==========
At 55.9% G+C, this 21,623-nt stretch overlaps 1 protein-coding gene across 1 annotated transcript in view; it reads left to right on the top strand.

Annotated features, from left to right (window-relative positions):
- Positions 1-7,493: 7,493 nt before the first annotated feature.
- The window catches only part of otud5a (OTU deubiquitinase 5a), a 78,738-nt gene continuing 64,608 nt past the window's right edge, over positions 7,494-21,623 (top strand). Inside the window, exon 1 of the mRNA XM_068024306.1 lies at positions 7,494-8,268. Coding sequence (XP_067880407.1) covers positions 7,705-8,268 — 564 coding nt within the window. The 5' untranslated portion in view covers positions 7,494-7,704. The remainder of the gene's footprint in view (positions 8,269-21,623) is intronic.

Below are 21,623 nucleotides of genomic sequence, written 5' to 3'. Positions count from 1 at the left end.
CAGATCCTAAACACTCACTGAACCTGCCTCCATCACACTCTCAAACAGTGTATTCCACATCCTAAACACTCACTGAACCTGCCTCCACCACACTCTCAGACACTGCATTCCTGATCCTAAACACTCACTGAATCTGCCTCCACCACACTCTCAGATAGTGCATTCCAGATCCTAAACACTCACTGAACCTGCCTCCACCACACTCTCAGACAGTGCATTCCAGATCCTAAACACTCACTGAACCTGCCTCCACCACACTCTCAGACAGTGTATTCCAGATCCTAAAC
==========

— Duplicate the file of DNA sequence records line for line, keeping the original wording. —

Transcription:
At 55.9% G+C, this 21,623-nt stretch overlaps 1 protein-coding gene across 1 annotated transcript in view; it reads left to right on the top strand.

Annotated features, from left to right (window-relative positions):
- Positions 1-7,493: 7,493 nt before the first annotated feature.
- The window catches only part of otud5a (OTU deubiquitinase 5a), a 78,738-nt gene continuing 64,608 nt past the window's right edge, over positions 7,494-21,623 (top strand). Inside the window, exon 1 of the mRNA XM_068024306.1 lies at positions 7,494-8,268. Coding sequence (XP_067880407.1) covers positions 7,705-8,268 — 564 coding nt within the window. The 5' untranslated portion in view covers positions 7,494-7,704. The remainder of the gene's footprint in view (positions 8,269-21,623) is intronic.

Below are 21,623 nucleotides of genomic sequence, written 5' to 3'. Positions count from 1 at the left end.
CAGATCCTAAACACTCACTGAACCTGCCTCCATCACACTCTCAAACAGTGTATTCCACATCCTAAACACTCACTGAACCTGCCTCCACCACACTCTCAGACACTGCATTCCTGATCCTAAACACTCACTGAATCTGCCTCCACCACACTCTCAGATAGTGCATTCCAGATCCTAAACACTCACTGAACCTGCCTCCACCACACTCTCAGACAGTGCATTCCAGATCCTAAACACTCACTGAACCTGCCTCCACCACACTCTCAGACAGTGTATTCCAGATCCTAAAC